Pedroia 'fine' after being hit by pitch in forearm


Pedroia 'fine' after being hit by pitch in forearm

FORT MYERS, Fla. -- Red Sox second baseman Dustin Pedroia, who left Thursday night's game against the New York Yankees after being struck on the left forearm by a pitch, reported that he was "fine" Friday morning and anticipated returning to the lineup Saturday.

"I took a check swing," recounted Pedroia. "I just tried to get out of the way. It was a sinker in, so it started in. I committed and then I just tried to get out of the way."

Pedroia said he "probably" would have remained in the game had it been the regular season, but manager Bobby Valentine thought it best to be cautious.

Pedroia underwent x-rays, which proved negative.

He planned to take some batting practice Friday morning, "see how it feels and try to play tomorrow.

"It's sore, but it's just like a bruise," said Pedroia. "I'll take some swings and try to get to loose. It's no big deal. I lucked out."

Francona, Epstein receive grand ovations at BBWAA dinner


Francona, Epstein receive grand ovations at BBWAA dinner

BOSTON -- “I didn’t feel that love after I made a pitching change in the sixth inning,” Terry Francona said after a 45-second standing ovation from Boston fans upon receiving the MLB Manager of the Year award from the BBWAA Thursday.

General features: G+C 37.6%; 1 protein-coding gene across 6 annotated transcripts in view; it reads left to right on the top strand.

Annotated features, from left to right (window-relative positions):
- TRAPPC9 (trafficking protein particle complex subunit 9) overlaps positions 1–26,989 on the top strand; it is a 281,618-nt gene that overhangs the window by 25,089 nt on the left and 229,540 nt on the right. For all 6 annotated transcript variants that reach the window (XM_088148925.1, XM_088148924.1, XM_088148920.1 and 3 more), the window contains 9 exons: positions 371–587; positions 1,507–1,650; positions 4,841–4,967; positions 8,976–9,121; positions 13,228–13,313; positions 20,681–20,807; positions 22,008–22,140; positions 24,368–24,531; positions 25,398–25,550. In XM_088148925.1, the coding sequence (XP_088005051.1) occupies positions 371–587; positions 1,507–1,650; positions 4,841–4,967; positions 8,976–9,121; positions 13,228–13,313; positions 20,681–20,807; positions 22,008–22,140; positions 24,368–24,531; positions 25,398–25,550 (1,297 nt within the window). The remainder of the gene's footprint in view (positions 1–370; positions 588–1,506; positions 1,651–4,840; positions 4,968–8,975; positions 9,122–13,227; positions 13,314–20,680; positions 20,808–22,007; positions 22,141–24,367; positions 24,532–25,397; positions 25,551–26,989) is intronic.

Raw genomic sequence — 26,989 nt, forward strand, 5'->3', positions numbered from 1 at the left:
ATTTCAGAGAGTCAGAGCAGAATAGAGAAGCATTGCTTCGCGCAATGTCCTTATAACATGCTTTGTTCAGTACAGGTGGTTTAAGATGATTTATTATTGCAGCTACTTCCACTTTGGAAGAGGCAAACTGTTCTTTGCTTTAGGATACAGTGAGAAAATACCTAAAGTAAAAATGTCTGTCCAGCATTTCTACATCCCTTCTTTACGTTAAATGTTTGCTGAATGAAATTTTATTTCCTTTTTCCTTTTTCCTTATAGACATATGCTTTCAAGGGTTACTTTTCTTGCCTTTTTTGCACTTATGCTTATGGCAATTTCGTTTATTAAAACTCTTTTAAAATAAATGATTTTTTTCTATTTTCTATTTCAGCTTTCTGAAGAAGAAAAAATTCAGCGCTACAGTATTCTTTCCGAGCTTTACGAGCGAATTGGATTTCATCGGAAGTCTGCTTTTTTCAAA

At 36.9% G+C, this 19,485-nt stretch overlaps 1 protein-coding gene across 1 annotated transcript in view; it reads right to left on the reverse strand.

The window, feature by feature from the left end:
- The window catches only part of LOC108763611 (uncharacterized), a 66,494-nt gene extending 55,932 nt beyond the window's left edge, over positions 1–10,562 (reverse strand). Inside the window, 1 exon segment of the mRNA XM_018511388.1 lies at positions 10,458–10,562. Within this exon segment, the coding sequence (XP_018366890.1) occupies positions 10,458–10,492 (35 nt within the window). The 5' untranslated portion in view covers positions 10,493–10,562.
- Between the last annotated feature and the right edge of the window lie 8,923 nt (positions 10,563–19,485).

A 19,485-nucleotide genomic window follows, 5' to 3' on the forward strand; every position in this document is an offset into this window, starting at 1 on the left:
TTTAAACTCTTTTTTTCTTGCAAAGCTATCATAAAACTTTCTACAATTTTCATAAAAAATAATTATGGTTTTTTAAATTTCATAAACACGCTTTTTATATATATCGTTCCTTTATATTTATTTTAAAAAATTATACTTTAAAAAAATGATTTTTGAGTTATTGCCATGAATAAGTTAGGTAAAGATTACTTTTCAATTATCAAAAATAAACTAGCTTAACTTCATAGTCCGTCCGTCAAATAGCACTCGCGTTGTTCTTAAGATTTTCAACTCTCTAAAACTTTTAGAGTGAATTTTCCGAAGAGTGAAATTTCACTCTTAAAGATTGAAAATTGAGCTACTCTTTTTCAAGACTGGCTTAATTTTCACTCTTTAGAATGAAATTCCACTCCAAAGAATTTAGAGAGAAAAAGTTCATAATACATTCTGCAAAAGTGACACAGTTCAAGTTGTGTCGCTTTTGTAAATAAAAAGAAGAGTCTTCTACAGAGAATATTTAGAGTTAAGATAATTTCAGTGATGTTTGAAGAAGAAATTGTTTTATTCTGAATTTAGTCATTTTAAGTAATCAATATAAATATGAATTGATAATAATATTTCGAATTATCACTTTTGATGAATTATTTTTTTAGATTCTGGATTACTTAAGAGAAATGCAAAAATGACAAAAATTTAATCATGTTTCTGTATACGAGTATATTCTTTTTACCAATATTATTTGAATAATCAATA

It’s without question the love for Francona runs deep in the city. Why wouldn’t it? He was the leader in breaking the 86-year old curse, and wound up winning another World Series title for Boston three years later.

Actually, he was more of a co-leader, working alongside the same person who won the MLB Executive of the Year honors from the BBWAA for 2016.

Theo Epstein -- who received an ovation 17 seconds shorter than Francona, but who’s counting -- reminisced about the Red Sox ownership group that took a chance on a young kid who wasn’t necessarily the ideal candidate to take over as GM of a team, but now that’s helped him build the Chicago Cubs into a winning franchise and establish a great working environment.

This October marks 13 years since the ’04 championship, 10 years since ’07 and six years since the pair left Boston. Without question they’ve left their mark on the city and forever changed Red Sox baseball.

And while the fans showed their undying gratitude for Francona with an ovation almost as long as his acceptance speech, the Indians manager recognized the favor the current Red Sox brass has done for him.

“I’d like to thank Dave Dombrowski and the Red Sox for getting Chris Sale the hell out of the Central Division,” Francona said.